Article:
Pubdate: Sun, 12 Nov 2017
Source: Press-Enterprise (Riverside, CA)
Copyright: 2017 The Press-Enterprise Company
Author: Brian Whitehead


A citizens committee in Colton has launched an initiative to regulate
and tax local cannabis cultivation, manufacturing and distribution in
order to generate millions of dollars in revenue for law enforcement,
schools and public safety programs.

The Committee for Safer Neighborhoods and Schools recently filed its
proposed marijuana ordinance with the city and will soon begin
gathering signatures for placement on the 2018 ballot.

Meanwhile, the Colton City Council awaits a drafted ordinance of
potential regulations recommended by a committee of city leaders and
other representatives.

Ben Eilenberg, who represents the citizens committee, said his
clients' ordinance would qualify Colton for state grant funding and
bring in additional tax revenue without having to put a measure before
voters, as cities must do when proposing new taxes.

Early drafts of the city's ordinance prohibit business owners from
applying for a dispensary permit, thus disqualifying Colton from
potential state grants even if it does allow personal growing,
Eilenberg said. Business owners can apply for such permits under the
citizen-led initiative, though marijuana shops could only open in
certain areas of town far from residences, schools and other sensitive

"We tried to be very sensitive to the fact that this is an issue that
people are figuring out how to live with as neighbors," Eilenberg
said. "And the last thing anyone needs is for this to impact their
home, to impact their community."

The citizens' ordinance calls for a $250 application fee for fledgling
businesses, as well as annual $5-per-square-foot permit fees for
recreational cultivation, manufacturing and distribution. Businesses
would also pay $100 annually per distribution truck.

After voters passed Proposition 64 last year, the Colton City Council
approved a temporary ban of all cannabis activities locally with the
goal of establishing a permanent plan by the end of this year.

In February, the council directed City Manager Bill Smith to explore
potential pros and cons of regulating cultivation and manufacturing. A
city-backed committee was later formed to develop recommendations for
a city law.

Any cannabis ordinance would require approval from the city Planning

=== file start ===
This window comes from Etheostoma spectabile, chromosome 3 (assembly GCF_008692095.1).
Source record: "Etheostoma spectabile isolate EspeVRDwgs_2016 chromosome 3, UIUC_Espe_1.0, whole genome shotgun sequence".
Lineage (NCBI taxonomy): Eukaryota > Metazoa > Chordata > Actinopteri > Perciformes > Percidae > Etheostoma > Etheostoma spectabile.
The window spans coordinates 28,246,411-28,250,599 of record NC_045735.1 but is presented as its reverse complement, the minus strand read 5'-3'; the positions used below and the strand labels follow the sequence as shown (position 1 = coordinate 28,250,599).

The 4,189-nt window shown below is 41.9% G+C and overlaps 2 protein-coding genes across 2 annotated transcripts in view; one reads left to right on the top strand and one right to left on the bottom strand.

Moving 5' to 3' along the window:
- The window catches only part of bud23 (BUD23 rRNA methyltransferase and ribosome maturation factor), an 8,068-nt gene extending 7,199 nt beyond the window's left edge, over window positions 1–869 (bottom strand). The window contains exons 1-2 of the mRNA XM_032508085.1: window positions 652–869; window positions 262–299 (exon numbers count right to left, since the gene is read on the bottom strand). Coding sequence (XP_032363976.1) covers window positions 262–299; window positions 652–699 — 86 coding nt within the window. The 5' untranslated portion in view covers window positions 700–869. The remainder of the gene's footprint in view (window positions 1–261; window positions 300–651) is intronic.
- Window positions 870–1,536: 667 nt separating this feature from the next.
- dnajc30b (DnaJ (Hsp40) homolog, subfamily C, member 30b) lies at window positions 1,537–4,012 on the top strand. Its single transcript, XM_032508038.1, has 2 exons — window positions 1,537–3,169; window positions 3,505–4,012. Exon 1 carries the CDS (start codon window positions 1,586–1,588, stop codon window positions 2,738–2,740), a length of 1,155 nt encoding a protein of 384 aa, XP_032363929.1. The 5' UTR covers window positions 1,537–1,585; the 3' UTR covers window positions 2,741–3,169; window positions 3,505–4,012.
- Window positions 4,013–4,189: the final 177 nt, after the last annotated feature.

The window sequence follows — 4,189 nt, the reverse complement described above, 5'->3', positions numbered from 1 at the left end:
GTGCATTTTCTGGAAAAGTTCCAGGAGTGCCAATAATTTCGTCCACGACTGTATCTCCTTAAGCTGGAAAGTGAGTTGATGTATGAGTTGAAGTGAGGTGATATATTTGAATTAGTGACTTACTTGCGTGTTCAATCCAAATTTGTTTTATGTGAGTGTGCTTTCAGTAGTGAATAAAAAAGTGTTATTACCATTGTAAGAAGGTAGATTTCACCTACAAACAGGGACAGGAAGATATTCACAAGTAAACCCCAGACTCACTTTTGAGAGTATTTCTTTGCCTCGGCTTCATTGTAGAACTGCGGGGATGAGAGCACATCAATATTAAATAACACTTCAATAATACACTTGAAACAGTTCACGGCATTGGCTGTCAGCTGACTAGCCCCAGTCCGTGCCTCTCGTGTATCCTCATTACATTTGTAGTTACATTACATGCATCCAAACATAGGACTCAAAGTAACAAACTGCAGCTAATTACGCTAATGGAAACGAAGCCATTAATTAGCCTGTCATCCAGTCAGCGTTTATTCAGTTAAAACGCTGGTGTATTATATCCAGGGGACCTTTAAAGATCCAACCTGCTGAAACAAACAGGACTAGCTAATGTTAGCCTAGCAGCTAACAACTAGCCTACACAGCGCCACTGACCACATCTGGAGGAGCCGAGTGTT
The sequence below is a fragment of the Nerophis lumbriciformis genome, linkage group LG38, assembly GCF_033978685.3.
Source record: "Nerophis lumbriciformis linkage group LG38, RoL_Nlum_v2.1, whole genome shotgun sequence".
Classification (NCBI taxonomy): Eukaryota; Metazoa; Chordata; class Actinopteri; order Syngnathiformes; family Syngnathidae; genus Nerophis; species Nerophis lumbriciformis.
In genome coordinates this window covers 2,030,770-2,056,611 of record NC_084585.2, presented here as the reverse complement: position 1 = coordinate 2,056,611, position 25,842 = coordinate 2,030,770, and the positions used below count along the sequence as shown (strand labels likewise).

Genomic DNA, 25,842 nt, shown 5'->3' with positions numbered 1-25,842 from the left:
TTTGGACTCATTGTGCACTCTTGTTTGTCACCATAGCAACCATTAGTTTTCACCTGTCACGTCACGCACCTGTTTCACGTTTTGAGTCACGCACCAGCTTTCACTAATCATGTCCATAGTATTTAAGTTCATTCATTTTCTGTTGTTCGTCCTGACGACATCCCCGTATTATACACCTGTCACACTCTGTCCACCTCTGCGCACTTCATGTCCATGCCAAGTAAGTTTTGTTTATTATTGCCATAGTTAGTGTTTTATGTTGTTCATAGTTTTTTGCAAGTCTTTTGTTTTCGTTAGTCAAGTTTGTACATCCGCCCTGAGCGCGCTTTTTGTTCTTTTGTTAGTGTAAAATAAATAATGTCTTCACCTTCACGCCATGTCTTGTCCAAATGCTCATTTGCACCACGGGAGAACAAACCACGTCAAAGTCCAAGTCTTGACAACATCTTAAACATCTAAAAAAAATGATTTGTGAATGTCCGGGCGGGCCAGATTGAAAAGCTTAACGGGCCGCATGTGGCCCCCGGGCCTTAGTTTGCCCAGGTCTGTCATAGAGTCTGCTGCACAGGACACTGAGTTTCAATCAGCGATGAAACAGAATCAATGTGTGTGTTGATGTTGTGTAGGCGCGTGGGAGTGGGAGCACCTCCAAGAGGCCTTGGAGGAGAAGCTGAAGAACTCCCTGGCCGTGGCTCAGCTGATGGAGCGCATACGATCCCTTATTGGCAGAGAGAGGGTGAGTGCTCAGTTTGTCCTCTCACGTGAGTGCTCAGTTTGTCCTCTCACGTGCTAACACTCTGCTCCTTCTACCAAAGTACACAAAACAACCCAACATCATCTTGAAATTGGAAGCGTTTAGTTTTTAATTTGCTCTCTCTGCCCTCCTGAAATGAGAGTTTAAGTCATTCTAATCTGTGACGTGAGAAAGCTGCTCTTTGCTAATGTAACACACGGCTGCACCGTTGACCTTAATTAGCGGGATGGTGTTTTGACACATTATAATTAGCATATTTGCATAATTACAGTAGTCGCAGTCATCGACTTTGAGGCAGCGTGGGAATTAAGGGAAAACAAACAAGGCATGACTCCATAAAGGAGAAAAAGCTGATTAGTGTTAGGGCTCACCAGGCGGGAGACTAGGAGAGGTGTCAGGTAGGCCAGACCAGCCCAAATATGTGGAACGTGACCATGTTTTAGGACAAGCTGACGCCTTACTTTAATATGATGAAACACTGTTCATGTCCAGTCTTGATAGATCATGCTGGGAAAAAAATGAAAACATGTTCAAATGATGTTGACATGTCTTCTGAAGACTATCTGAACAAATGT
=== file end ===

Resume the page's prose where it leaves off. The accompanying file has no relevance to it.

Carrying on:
Commission and council, with a proposed tax needing voter approval
before implementation.

Colton's willingness to consider regulating marijuana locally prompted
the citizens committee to draft its ordinance, Eilenberg said. "They
see this as an opportunity to work with the city rather than force
their way into something the city doesn't want."

City officials could not be reached for comment.

Proponents of the citizens initiative seek to protect the public
health and safety through reasonable limitations; create regulations
that accommodate Colton residents and businesses; provide a means to
allow marijuana activities covered under Proposition 64; bring jobs to
the city; and generate tens of million of dollars in annual revenue
for public services.

Ideally, Eilenberg said, the group gathers enough signatures to prompt
an adoption of its ordinance by the City Council. In that case, Colton
would not incur the costs of a special election and start generating
new tax revenue right away, Eilenberg said.

Though the state can begin awarding marijuana licenses on Jan. 1, no
business will be able to get one for any type of marijuana activity
without first showing proof of having a local license.

"This is not the marijuana industry trying to come in and turn Colton
into a marijuana center," Eilenberg said. "This is much more about
wanting to maximize Colton's tax revenue and state grant funding if
it's going down the path of allowing cannabis in town.

"We really don't see this as being adversarial," Eilenberg added.
"It's a competing implementation that the city may decide is better.
It's not a fight."
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